With everyone having fastly different body shapes, running styles, support requirements and budgets, the best shoes for running is an extremely individual topic. Word of mouth goes a long way when it comes to choosing the right shoe for you, which is why we asked for recommendations from one of Sydney’s most active run clubs – Vipers RC – founded by Matt Abel and Olly Woolrych, who we featured on our Podcast in Season 1.
Below the lads share their personal experiences and learnings with their shoe of choice, from countless sessions on Manly’s Viper Hill. If you’re trying to make a decision on what to buy, there’s a myriad of useful information below.
Saucony Freedom (Matt Brown)
I was a big fan of the Saucony Kinvara for a long time and went through many pairs but that was part of the problem. I broke my first sub-3hr marathon in Kinvara’s so you can see why I was a fan but I found that the front sole would wear out so quickly that I could hardly reach 500km in them.
I switched to On Cloud II and X which are certainly tougher shoes and fast but I found they were too hard and rigid and longed for the softness and cushion of Saucony. Enter Saucony Freedom which is lightweight and has all of the speed of the Kinvara but has extra protection on the sole and more cushioning on the ball of the feet which makes you spring and float through the k’s and lasts a lot, lot longer.
ASICS Glideride (Jimmy Trethewie)
Asics Gliderides are the new era style – but they also bring about some legitimate functionality. They’re pretty similar to the Nike Vaporfly with the impressive carbon plates that all the top marathon runners wear to win but far cheaper. I think they offer almost 30% more performance.
What they do improve is your run endurance by making you use less energy. The specially designed cushioning with FLYTEFOAM and GEL technology reduces the load on your feet, plus the front and sole ensure there’s less ankle movement. You quite literally feel like you’re gliding because of entire rolling motion propels you forward. Listen to Jimmy on our podcast.
Nike Pegasus Turbo (Alex Bate)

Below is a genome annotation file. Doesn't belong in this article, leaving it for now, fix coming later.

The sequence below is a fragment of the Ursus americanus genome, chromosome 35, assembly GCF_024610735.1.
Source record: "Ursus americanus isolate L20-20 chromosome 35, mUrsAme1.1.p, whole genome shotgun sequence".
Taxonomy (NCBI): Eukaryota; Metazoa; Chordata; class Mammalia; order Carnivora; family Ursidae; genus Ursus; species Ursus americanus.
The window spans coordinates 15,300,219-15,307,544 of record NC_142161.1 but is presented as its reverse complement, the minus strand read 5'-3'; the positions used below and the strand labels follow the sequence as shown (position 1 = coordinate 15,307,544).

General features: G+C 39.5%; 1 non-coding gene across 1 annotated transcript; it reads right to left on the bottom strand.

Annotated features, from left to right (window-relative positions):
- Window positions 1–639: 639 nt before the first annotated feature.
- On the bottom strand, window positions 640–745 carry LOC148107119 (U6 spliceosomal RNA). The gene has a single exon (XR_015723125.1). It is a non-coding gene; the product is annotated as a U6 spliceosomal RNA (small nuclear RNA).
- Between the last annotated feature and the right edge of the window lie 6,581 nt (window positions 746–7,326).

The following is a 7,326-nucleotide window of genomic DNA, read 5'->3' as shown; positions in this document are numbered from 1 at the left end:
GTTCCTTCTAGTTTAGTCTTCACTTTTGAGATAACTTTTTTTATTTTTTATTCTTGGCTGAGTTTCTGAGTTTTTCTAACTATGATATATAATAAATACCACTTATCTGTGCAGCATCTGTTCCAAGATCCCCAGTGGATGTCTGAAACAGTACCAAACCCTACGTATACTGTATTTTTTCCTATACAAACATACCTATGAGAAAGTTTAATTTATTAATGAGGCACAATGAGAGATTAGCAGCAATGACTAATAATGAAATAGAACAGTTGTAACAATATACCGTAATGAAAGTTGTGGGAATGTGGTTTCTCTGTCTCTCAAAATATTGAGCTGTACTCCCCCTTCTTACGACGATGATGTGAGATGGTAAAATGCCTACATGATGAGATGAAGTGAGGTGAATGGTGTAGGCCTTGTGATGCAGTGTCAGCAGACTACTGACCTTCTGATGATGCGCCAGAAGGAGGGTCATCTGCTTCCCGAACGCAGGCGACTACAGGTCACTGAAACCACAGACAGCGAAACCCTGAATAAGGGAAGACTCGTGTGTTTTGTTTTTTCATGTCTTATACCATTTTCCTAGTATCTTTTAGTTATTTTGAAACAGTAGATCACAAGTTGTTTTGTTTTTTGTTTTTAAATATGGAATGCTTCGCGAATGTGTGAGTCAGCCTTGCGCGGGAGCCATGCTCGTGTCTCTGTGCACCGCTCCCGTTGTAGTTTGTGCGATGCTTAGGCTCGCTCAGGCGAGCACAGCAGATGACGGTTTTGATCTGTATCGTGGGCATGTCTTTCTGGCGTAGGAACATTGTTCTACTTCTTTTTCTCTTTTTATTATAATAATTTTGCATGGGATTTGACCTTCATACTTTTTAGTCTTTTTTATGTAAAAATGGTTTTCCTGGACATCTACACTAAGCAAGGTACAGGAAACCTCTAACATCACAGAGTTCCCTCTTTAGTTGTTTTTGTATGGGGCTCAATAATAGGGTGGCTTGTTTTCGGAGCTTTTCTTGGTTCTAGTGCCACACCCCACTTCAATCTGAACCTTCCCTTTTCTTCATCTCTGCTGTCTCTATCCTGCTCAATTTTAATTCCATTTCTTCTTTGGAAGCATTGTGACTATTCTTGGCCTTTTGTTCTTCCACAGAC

When Nike launched the Pegasus Turbo, it started a shoe that was suitable for the everyday road runner, whether you were running 5km around the block or going for a sub 3-hour marathon. It included the newly invented ZoomX foam which was introduced in the Vaporfly 4% during Nike Breaking 2 attempt. Without the carbon fibre plate, it offered more cushioning and support, and less demanding on the legs, however still offering some great energy return.
When the updated Pegasus Turbo 2 was launched, Nike made some key changes to enhance the shoe. They split the midsole with the ZoomX and include the React Foam on the base, offering the same amount of support and making the shoe more durable. However, the biggest change was the translucent mesh upper which made the shoe more breathable.
When I got my first pair of Turbos, I finally felt something under my feet I had never experienced. I struggle with the Vaporfly 4% on any run longer than 30 minutes. The Turbos gave me the same effortless running feeling for a 30km plus run, whilst being soft and kind on the body.
For someone that is looking for a shoe that is comfortable for the long runs and also has great response to run fast, you can’t look past the Turbos!*
Salmon Sense Pro: Trail (Adam Ware)
“I’ll be back next year, but I’ll be back to win, and we need to review all my equipment”. These were the words of Killian Jornet after finishing the Western States 100 miler. Twelve months later, he won the event and the iconic Sense was born – (A sense of history)